Voluntariness requires freedom from deception as well as from coercion. In this context, coercion can be subtle and indirect, often transmitted through non‐verbal and verbal signals. The Department of Health's leaflet for HIV testing in pregnancy, “Better for baby” suggests that all babies will benefit.33 The underlying message is that not having the test may be worse for the baby. In addition, the power imbalance between professionals and patients facilitates high status coercion.34 If a health professional recommends a procedure, the pregnant woman is burdened with having to justify her refusal. A significant proportion of women may believe they cannot refuse,35 and women from ethnic minorities may find it especially hard to refuse testing and cope with a positive result36—emphasising the need for culturally sensitive approaches to prenatal testing.
Although it is reasonable to assume that all women attending antenatal clinics are competent, some of them may be rendered incompetent by a lack of understanding of what is being said to them, owing to poor communication skills of the informant or to language barriers, as appeared to be the case with one potential participant.
As Onora O'Neill37 has argued, fully informed consent may be neither definable nor achievable but adequately informed consent as outlined by Raanan Gillon38 should still be expected. As a minimum, the woman should understand the rationale for the test—notably the reduction in vertical transmission, the broad implications of a positive test (including vertical transmission rates with and without treatment) and the treatment available. This was found not to be the case among most participants. Similar findings were reported in a study of attitudes to HIV screening among predominantly white, well educated, middle‐class women.39
Draper40 points out that there is a significant difference between decision making and acquiescing. Decision making, the final stage in the process of giving consent, is viewed as a conscious reflective process, whereas acquiescing is agreement without reflection—an automatic assent. A striking aspect of the acceptors' responses was the lack of deliberation displayed by most women, as found elsewhere.30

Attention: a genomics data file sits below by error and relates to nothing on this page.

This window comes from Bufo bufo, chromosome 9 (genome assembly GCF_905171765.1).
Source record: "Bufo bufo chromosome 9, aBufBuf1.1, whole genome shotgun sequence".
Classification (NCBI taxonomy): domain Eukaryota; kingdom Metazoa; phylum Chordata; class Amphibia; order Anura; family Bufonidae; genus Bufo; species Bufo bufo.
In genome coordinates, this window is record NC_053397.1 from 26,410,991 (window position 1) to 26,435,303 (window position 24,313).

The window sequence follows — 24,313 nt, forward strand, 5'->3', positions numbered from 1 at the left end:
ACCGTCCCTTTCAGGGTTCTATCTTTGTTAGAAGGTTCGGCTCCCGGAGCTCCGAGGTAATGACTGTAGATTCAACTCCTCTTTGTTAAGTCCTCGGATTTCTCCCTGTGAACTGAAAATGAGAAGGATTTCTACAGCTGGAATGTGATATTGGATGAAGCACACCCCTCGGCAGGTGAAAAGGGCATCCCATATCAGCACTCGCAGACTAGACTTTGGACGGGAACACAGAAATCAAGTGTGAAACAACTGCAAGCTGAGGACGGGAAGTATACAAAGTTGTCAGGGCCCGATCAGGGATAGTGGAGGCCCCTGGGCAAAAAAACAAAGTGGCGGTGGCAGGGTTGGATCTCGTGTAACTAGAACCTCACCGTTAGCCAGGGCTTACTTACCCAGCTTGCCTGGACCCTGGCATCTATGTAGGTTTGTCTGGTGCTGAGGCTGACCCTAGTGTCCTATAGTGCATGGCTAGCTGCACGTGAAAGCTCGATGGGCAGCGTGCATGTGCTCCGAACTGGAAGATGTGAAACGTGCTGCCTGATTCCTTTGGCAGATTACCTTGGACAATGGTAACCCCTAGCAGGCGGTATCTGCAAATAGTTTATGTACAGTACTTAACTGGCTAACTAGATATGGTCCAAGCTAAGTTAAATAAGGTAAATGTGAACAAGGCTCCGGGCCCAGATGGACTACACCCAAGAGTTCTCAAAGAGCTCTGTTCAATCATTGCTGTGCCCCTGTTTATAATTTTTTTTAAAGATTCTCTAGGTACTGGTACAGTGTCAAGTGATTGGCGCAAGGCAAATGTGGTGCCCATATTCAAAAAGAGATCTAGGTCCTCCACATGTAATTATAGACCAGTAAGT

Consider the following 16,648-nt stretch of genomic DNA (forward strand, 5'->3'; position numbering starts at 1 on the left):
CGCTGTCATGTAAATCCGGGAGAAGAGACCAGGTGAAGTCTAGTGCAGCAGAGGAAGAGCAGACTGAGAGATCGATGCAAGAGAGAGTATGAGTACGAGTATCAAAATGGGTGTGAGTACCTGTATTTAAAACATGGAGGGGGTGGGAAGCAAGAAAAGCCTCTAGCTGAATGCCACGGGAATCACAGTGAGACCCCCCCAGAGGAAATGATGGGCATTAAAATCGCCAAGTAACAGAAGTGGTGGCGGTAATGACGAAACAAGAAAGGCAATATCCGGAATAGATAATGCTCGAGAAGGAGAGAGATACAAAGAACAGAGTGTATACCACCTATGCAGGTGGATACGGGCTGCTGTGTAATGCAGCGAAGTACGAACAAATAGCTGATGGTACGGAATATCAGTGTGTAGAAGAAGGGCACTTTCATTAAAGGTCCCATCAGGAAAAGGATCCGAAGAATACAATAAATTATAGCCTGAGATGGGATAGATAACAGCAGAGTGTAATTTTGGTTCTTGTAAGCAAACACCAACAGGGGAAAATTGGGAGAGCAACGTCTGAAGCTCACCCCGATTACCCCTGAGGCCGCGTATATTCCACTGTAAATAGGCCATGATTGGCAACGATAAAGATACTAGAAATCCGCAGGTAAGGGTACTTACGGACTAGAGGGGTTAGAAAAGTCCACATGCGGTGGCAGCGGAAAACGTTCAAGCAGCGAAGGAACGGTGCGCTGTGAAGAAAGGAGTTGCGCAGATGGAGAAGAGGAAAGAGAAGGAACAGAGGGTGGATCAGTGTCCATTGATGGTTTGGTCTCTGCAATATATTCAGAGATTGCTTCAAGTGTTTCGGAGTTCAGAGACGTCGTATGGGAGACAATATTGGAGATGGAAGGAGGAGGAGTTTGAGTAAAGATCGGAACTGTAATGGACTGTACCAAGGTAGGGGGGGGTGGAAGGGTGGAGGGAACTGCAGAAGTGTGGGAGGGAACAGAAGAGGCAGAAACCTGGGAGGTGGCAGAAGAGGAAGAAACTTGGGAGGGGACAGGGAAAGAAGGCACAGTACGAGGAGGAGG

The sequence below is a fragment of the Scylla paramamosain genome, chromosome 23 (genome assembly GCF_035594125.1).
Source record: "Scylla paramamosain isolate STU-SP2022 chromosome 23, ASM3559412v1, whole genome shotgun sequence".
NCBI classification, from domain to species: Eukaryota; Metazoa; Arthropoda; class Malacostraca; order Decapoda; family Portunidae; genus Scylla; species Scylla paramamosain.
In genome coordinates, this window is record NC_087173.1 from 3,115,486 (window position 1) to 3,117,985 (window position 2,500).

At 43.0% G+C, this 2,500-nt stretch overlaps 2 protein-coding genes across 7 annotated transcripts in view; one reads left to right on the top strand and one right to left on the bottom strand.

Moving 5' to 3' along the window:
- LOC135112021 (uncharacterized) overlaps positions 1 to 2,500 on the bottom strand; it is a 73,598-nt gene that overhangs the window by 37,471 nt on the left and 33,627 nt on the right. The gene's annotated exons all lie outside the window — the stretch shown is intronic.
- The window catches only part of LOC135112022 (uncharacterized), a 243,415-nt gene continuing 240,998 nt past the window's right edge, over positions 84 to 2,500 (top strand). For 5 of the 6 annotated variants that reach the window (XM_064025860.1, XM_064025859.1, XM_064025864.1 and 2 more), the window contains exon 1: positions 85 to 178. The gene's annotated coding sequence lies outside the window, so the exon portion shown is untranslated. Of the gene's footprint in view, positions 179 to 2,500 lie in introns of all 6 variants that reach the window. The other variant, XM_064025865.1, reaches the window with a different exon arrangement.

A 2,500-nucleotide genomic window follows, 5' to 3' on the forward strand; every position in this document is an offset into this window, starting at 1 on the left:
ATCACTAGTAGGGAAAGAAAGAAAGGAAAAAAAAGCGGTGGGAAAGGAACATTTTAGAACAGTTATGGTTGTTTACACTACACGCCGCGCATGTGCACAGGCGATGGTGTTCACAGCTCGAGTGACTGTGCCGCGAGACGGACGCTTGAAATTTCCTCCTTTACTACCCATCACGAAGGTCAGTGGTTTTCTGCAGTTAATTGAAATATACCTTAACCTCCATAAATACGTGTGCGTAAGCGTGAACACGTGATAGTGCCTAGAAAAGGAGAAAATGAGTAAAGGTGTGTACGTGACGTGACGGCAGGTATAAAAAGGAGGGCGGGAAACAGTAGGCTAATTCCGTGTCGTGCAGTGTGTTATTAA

Why did consent so rarely meet the professionally‐set standards? The answer may lie in the context in which decisions are made. Booking appointments, according to the participants' accounts and the first author's observations, are encounters laden with complex information, involving multiple agendas and requiring making difficult decisions within tight time constraints. The pivotal role of the midwives undoubtedly influenced consent and uptake, as has been demonstrated in other studies.41 Multiple tests and lack of time can strain communication and contribute to the erosion of valid consent.42 Routine HIV testing and the imposition of targets may create further pressures on both midwives and the women they are caring for to conform to clinic procedures. Empirical studies have shown that making professional procedures routine can reduce awareness of ethical issues and reduce reflexivity in decision making.43 Indeed, there is debate as to whether a routine testing policy aiming for high uptake is compatible with authentic informed consent.44,45 As Lantos46 points out, habitual, automatic actions may indicate just as much about our moral nature as do deliberative actions, and should also be the proper concern of ethics. Time for reflection is also relevant: the nine women who broadly understood the rationale for testing gave evidence of being primed before attending the clinic. Although the current rhetoric is of patient‐centred consent47 and patients as partners,48 another story emerges when we look at what is actually happening on the ground. Other studies have reported a similar erosion of consent.31 As prophylactic treatment for the fetus need not start until the third trimester, deciding to have the test could be deferred until a later appointment, allowing more time for reflection and gathering of information, thereby increasing the opportunity for valid consent.